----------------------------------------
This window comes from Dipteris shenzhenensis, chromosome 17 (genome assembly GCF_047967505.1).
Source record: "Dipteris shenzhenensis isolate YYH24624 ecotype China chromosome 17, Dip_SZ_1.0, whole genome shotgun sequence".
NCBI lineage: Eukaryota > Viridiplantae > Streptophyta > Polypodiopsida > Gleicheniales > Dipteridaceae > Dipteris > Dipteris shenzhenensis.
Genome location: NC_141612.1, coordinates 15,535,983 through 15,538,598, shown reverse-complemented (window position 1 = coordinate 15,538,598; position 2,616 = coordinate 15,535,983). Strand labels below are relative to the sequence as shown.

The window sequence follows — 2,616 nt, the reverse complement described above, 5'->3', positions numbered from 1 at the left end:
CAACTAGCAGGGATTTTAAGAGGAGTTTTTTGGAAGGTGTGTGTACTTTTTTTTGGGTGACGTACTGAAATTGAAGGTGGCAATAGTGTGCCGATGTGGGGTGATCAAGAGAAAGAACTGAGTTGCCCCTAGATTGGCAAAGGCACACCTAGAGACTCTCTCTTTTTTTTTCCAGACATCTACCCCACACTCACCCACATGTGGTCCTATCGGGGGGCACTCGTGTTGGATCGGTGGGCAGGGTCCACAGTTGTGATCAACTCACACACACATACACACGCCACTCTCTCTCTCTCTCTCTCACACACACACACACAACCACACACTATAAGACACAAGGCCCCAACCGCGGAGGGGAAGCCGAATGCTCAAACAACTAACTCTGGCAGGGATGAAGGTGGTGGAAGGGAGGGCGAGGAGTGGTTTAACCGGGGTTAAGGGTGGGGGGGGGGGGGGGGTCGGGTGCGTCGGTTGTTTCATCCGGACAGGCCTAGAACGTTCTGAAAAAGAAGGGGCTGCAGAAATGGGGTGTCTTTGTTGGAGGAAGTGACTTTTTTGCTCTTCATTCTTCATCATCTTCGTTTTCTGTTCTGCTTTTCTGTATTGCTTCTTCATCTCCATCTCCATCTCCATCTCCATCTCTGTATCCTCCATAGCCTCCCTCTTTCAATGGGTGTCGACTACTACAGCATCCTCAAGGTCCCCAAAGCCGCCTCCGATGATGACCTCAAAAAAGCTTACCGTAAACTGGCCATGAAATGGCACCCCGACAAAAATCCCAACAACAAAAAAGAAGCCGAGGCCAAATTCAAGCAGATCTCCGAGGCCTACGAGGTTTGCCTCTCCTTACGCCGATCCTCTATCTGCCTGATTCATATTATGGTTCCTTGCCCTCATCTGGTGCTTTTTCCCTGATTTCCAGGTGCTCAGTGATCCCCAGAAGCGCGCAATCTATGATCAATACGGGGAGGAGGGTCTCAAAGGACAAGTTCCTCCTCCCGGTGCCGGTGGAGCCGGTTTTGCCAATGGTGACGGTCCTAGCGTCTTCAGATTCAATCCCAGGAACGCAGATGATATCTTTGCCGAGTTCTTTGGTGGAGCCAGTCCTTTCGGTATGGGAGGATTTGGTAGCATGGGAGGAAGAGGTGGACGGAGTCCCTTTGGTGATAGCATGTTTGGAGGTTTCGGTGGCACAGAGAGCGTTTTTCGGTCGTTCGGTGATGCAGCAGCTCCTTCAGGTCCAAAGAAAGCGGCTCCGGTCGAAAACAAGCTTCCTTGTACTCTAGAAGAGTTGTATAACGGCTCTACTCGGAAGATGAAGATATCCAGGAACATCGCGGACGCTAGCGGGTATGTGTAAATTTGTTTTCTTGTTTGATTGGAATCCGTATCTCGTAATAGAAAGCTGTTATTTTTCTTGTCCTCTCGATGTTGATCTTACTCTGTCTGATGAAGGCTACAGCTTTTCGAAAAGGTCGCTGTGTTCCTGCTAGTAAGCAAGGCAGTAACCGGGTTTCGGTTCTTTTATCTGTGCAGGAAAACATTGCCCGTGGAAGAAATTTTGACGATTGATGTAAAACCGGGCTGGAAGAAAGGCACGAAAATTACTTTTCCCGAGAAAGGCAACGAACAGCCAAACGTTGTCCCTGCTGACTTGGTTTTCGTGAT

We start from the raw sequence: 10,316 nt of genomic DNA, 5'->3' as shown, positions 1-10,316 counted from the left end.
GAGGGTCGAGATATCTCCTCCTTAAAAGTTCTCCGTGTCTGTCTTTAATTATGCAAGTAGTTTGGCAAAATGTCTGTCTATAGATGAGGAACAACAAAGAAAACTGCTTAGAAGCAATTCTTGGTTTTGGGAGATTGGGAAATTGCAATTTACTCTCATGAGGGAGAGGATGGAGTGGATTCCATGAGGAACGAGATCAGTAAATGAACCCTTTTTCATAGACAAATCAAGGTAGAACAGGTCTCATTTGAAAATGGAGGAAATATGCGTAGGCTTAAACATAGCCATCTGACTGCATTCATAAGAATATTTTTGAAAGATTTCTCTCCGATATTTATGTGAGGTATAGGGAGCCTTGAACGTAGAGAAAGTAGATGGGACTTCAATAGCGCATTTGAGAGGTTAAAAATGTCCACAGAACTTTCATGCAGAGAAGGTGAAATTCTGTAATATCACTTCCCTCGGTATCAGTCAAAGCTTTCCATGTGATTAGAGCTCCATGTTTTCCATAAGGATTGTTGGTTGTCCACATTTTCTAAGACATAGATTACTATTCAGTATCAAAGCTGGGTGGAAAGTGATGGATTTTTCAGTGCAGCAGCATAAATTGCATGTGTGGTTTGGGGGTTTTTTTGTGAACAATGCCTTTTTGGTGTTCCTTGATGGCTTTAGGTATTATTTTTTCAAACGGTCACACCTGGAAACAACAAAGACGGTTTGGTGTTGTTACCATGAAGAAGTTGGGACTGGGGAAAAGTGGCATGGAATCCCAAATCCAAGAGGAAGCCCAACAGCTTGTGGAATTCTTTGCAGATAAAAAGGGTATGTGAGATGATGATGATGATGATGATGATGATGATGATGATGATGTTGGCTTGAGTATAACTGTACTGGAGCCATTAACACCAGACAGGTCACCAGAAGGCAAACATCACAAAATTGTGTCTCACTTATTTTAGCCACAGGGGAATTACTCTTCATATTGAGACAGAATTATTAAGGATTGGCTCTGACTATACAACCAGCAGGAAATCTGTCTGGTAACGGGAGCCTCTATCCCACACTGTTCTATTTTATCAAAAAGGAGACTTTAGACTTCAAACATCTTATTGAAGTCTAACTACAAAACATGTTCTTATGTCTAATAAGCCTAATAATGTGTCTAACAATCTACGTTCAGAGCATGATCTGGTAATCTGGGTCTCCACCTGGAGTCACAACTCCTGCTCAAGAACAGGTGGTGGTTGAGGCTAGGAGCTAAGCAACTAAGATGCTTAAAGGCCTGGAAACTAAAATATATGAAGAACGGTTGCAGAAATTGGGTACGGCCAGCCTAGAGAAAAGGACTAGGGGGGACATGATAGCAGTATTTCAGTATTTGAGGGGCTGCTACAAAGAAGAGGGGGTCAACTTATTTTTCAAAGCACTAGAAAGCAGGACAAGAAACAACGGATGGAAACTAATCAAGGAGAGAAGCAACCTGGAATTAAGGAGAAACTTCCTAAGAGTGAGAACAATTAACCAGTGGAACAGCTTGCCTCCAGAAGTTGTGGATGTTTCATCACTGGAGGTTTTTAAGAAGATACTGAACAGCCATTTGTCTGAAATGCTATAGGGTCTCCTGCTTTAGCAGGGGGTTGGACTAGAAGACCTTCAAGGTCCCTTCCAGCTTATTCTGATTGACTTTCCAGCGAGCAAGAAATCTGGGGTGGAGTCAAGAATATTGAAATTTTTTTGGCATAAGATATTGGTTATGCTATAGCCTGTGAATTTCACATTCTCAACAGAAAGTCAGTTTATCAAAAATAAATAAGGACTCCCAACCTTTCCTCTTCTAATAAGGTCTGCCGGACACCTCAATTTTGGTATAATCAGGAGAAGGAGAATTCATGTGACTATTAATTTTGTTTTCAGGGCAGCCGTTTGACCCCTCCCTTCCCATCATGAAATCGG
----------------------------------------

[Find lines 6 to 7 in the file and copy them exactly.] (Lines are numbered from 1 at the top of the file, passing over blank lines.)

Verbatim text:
CAACTAGCAGGGATTTTAAGAGGAGTTTTTTGGAAGGTGTGTGTACTTTTTTTTGGGTGACGTACTGAAATTGAAGGTGGCAATAGTGTGCCGATGTGGGGTGATCAAGAGAAAGAACTGAGTTGCCCCTAGATTGGCAAAGGCACACCTAGAGACTCTCTCTTTTTTTTTCCAGACATCTACCCCACACTCACCCACATGTGGTCCTATCGGGGGGCACTCGTGTTGGATCGGTGGGCAGGGTCCACAGTTGTGATCAACTCACACACACATACACACGCCACTCTCTCTCTCTCTCTCTCACACACACACACACAACCACACACTATAAGACACAAGGCCCCAACCGCGGAGGGGAAGCCGAATGCTCAAACAACTAACTCTGGCAGGGATGAAGGTGGTGGAAGGGAGGGCGAGGAGTGGTTTAACCGGGGTTAAGGGTGGGGGGGGGGGGGGGGTCGGGTGCGTCGGTTGTTTCATCCGGACAGGCCTAGAACGTTCTGAAAAAGAAGGGGCTGCAGAAATGGGGTGTCTTTGTTGGAGGAAGTGACTTTTTTGCTCTTCATTCTTCATCATCTTCGTTTTCTGTTCTGCTTTTCTGTATTGCTTCTTCATCTCCATCTCCATCTCCATCTCCATCTCTGTATCCTCCATAGCCTCCCTCTTTCAATGGGTGTCGACTACTACAGCATCCTCAAGGTCCCCAAAGCCGCCTCCGATGATGACCTCAAAAAAGCTTACCGTAAACTGGCCATGAAATGGCACCCCGACAAAAATCCCAACAACAAAAAAGAAGCCGAGGCCAAATTCAAGCAGATCTCCGAGGCCTACGAGGTTTGCCTCTCCTTACGCCGATCCTCTATCTGCCTGATTCATATTATGGTTCCTTGCCCTCATCTGGTGCTTTTTCCCTGATTTCCAGGTGCTCAGTGATCCCCAGAAGCGCGCAATCTATGATCAATACGGGGAGGAGGGTCTCAAAGGACAAGTTCCTCCTCCCGGTGCCGGTGGAGCCGGTTTTGCCAATGGTGACGGTCCTAGCGTCTTCAGATTCAATCCCAGGAACGCAGATGATATCTTTGCCGAGTTCTTTGGTGGAGCCAGTCCTTTCGGTATGGGAGGATTTGGTAGCATGGGAGGAAGAGGTGGACGGAGTCCCTTTGGTGATAGCATGTTTGGAGGTTTCGGTGGCACAGAGAGCGTTTTTCGGTCGTTCGGTGATGCAGCAGCTCCTTCAGGTCCAAAGAAAGCGGCTCCGGTCGAAAACAAGCTTCCTTGTACTCTAGAAGAGTTGTATAACGGCTCTACTCGGAAGATGAAGATATCCAGGAACATCGCGGACGCTAGCGGGTATGTGTAAATTTGTTTTCTTGTTTGATTGGAATCCGTATCTCGTAATAGAAAGCTGTTATTTTTCTTGTCCTCTCGATGTTGATCTTACTCTGTCTGATGAAGGCTACAGCTTTTCGAAAAGGTCGCTGTGTTCCTGCTAGTAAGCAAGGCAGTAACCGGGTTTCGGTTCTTTTATCTGTGCAGGAAAACATTGCCCGTGGAAGAAATTTTGACGATTGATGTAAAACCGGGCTGGAAGAAAGGCACGAAAATTACTTTTCCCGAGAAAGGCAACGAACAGCCAAACGTTGTCCCTGCTGACTTGGTTTTCGTGAT

We start from the raw sequence: 10,316 nt of genomic DNA, 5'->3' as shown, positions 1-10,316 counted from the left end.